Workshop Wrap-Up: Introductory Remarks
Lieutenant General Vincenzo Camporini
Vice Chief of Defense Staff of Italy
The difficult task of wrapping up what has been said at the workshop is now in the hands of several prominent personalities. One is the Minister of Education, Science, and Culture of the Republic of Iceland, Dr. Tómas Ingi Olrich. Dr. Olrich has also been a member of the Icelandic section of the NATO Parliamentarian Congress, so he has background knowledge relating to all the security problems. The other is Monsieur Jean-Arthur Régibeau, the Diplomatic Assistant of the Minister of Defense of Belgium, with whom I have shared the high moments of the creation of European security and defense institutions. We both were in the many meetings that resulted in the Helsinki Summit of December 1999.
THE EUROPEAN UNION
I would like to begin my remarks by talking about the European Union. The European Union has stated its intent and now must follow through on it by making use of all available resources and by increasing those resources. My own country is doing so, but the budget cannot be increased at the required rate. For instance, in 2003 it will increase only from 1.06% of GNP to 1.1%, which is far less than needed. My minister of defense recently called for immunizing the Stability Pact from the effects of a defense budget increase. This proposal would make it possible for European Union countries to make the needed resources available without infringing on the pact, which was at the root of the creation of the Euro.
POST-SEPTEMBER 11 CHANGES
I would also like to talk about what has changed since those terrible hours in September. I would say that our lives have changed. As citizens, we now must be subjected to a level of control that was unthinkable before. Workshop speakers have addressed many of the civil aviation issues that have arisen, one of which I came face to face with a few weeks ago when I had to throw away a Swiss knife I was very fond of before boarding a civilian aircraft. In the financial world a major change has resulted from the need to track terrorist-organization funds. Transparency measures are now in place that would not have been accepted before.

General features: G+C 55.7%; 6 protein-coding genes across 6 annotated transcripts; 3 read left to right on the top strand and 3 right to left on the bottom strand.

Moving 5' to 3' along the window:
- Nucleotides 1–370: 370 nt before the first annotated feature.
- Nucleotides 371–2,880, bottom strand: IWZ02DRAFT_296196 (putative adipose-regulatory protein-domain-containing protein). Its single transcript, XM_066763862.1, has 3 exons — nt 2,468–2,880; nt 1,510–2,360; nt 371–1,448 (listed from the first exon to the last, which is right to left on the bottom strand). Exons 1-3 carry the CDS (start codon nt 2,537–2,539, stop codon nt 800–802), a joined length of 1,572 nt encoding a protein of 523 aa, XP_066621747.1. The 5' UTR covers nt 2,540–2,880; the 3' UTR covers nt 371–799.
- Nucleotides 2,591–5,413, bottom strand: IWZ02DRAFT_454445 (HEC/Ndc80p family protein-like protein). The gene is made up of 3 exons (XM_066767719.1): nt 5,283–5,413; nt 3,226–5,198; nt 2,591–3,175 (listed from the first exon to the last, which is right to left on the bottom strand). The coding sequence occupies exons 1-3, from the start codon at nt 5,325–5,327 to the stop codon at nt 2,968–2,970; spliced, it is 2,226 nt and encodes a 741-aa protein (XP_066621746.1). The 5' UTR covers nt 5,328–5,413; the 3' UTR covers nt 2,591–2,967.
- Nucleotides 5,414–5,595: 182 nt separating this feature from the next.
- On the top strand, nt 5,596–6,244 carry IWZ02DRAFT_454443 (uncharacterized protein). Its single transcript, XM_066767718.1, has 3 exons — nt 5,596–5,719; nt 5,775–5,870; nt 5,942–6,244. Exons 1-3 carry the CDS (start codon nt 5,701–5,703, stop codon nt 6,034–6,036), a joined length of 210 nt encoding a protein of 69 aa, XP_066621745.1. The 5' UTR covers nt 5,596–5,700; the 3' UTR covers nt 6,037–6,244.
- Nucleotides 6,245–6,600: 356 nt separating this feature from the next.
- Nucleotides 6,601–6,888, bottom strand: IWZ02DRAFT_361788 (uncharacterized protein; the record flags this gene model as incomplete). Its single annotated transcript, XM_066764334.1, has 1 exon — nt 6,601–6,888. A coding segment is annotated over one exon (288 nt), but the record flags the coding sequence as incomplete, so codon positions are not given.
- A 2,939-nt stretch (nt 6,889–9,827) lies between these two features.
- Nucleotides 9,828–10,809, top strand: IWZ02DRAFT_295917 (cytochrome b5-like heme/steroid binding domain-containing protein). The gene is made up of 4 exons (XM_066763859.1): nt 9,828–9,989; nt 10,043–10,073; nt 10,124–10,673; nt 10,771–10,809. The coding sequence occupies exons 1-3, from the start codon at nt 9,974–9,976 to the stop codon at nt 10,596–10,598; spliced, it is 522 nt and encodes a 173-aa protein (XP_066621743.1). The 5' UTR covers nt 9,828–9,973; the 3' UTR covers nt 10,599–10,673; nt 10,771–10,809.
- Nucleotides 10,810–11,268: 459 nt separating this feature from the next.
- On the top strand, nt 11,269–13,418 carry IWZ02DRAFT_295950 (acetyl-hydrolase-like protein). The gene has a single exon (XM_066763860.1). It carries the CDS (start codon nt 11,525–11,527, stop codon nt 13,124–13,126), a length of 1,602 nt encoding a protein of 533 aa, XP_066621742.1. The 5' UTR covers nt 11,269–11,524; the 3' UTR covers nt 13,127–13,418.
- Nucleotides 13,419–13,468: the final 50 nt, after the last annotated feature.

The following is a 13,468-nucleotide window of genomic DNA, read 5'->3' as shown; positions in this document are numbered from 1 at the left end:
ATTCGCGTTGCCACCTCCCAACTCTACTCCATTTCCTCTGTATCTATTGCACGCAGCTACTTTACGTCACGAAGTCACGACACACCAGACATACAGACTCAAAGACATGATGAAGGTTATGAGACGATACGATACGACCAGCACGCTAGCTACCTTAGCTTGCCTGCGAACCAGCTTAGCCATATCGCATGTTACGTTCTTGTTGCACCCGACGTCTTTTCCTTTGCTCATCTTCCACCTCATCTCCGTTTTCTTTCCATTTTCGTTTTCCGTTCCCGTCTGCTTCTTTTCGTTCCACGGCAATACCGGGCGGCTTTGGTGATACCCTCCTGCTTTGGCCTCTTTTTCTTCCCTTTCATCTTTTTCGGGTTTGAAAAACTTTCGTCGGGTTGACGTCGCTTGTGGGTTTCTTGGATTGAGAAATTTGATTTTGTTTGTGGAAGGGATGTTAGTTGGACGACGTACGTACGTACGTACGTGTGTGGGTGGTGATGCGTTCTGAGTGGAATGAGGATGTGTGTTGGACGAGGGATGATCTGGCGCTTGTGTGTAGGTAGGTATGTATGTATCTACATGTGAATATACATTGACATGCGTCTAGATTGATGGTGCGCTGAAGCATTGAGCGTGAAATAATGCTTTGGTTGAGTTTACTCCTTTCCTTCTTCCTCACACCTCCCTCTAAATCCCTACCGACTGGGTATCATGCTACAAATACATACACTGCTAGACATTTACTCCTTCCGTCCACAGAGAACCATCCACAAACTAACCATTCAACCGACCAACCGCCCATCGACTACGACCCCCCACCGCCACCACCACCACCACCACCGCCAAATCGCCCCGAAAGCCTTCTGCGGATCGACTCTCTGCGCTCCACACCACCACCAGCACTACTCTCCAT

Another change I would like to highlight is the new role being played by international organizations, particularly NATO, which is now even more vital and indispensable than before, though in a different way. While future operations are likely to be undertaken by coalitions of the willing, these "willing" will need to meet training and equipment standards that are only seen in unique military alliances such as NATO. Meeting these standards will involve the issue of technology sharing, which was a main topic of the workshop, so that interoperability becomes reality. We expect that our U.S. friends will take more courageous steps in this direction with the understanding that they will also benefit in areas in which Europe is at the forefront.